Zimbabwe to pay white farmers for lands taken under Mugabe

GIN | 8/6/2020, midnight
“The compensation of land is a settled issue, and we are not revisiting it.”
GIN photo

“The compensation of land is a settled issue, and we are not revisiting it.”

Those were the words of government spokesman Nick Mangwana defending a $3.5 billion agreement to compensate white farmers whose properties [contested by now late President Robert Mugabe] were confiscated by his regime and then redistributed to the majority Black population left landless by British colonial policies.

According to the [controversial] agreement just signed at Pres. Emmerson Mnangagwa’s State House offices in Harare, white farmers would be compensated only for infrastructure on the farms and not the land itself, as per the national constitution. 

“If we say we are paying for the land––which we are not going to do––no government will stay in power because the people don’t want to pay for colonialism,” Mangwana added.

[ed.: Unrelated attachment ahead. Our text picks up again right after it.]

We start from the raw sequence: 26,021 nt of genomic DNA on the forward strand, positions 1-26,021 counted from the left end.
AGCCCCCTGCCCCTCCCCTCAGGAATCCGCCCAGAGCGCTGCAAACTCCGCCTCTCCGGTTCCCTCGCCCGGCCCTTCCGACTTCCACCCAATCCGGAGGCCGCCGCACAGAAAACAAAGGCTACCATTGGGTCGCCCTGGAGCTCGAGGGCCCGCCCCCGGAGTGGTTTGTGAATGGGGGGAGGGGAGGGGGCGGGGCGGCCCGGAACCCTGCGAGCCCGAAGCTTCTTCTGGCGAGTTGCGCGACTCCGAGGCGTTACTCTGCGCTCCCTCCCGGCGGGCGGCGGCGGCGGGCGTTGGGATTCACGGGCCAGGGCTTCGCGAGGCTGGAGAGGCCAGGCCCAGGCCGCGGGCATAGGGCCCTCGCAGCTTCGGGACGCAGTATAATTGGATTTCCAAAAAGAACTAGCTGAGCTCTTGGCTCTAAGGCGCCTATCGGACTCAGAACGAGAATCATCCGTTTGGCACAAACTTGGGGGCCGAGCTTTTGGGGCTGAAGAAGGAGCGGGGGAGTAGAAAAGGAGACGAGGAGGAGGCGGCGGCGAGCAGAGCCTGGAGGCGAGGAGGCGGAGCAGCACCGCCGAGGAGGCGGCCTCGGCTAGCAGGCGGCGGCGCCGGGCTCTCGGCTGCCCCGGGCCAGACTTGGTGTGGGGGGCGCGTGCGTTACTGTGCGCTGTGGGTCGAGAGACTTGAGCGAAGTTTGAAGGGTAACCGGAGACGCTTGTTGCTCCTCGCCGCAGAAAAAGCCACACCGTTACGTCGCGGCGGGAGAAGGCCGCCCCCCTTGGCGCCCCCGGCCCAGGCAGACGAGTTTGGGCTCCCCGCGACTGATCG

Neither will the southern African nation be cutting checks for white farmers at this time. Money will have to be borrowed from international donors and lenders, according to the agreement signed by Pres. Mnangagwa. 

Farmers will receive 50% of the compensation after a year and the balance within five years. 

With western sanctions imposed, and major European opposition, two decades ago, Zimbabwe was thrown into chaos after Pres. Robert Mugabe launched a controversial land reform program where thousands of white farmers were evicted from their several farms, between 2000 and 2001. Mugabe observers determined that the seizures caused the deterioration of Zimbabwe’s economy, and ruined relations with the West. 

Western countries rallied around the white farmers and made total compensation to them one of the key conditions for the lifting of painful sanctions still in force despite the COVID-19 pandemic. 

Little was said, however, about the unfulfilled obligations of the Lancaster House Agreement in which then U.S. Pres. Jimmy Carter and the United Kingdom pledged to help fund an equitable land redistribution program. 

In 1997, when Tony Blair and the New Labor Party came to power, the Lancaster agreement was essentially scrapped. 

Mugabe’s Western nation and white farmer hated Land Reform policy, was his effort to reclaim land taken from Africans with no compensation, permission or agreement.